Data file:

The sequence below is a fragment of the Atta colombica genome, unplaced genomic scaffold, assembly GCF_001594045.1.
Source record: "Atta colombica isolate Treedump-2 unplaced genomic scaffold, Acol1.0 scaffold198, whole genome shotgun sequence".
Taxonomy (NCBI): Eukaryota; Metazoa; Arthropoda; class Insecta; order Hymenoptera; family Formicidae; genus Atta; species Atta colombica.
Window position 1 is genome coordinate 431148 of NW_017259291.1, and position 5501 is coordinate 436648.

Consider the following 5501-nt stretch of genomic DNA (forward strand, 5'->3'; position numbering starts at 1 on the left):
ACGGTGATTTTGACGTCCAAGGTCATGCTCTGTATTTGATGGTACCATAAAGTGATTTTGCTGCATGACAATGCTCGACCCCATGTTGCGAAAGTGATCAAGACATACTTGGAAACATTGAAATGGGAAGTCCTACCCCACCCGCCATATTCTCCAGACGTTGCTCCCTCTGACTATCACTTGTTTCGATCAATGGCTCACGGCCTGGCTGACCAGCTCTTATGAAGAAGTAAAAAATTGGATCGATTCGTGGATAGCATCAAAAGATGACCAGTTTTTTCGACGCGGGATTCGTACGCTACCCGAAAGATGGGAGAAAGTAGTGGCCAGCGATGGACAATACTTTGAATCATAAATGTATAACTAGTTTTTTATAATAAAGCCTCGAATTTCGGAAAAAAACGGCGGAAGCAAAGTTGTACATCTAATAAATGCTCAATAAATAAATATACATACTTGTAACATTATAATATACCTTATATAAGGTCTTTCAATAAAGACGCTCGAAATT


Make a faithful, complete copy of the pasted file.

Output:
The sequence below is a fragment of the Atta colombica genome, unplaced genomic scaffold, assembly GCF_001594045.1.
Source record: "Atta colombica isolate Treedump-2 unplaced genomic scaffold, Acol1.0 scaffold198, whole genome shotgun sequence".
Taxonomy (NCBI): Eukaryota; Metazoa; Arthropoda; class Insecta; order Hymenoptera; family Formicidae; genus Atta; species Atta colombica.
Window position 1 is genome coordinate 431148 of NW_017259291.1, and position 5501 is coordinate 436648.

Consider the following 5501-nt stretch of genomic DNA (forward strand, 5'->3'; position numbering starts at 1 on the left):
ACGGTGATTTTGACGTCCAAGGTCATGCTCTGTATTTGATGGTACCATAAAGTGATTTTGCTGCATGACAATGCTCGACCCCATGTTGCGAAAGTGATCAAGACATACTTGGAAACATTGAAATGGGAAGTCCTACCCCACCCGCCATATTCTCCAGACGTTGCTCCCTCTGACTATCACTTGTTTCGATCAATGGCTCACGGCCTGGCTGACCAGCTCTTATGAAGAAGTAAAAAATTGGATCGATTCGTGGATAGCATCAAAAGATGACCAGTTTTTTCGACGCGGGATTCGTACGCTACCCGAAAGATGGGAGAAAGTAGTGGCCAGCGATGGACAATACTTTGAATCATAAATGTATAACTAGTTTTTTATAATAAAGCCTCGAATTTCGGAAAAAAACGGCGGAAGCAAAGTTGTACATCTAATAAATGCTCAATAAATAAATATACATACTTGTAACATTATAATATACCTTATATAAGGTCTTTCAATAAAGACGCTCGAAATT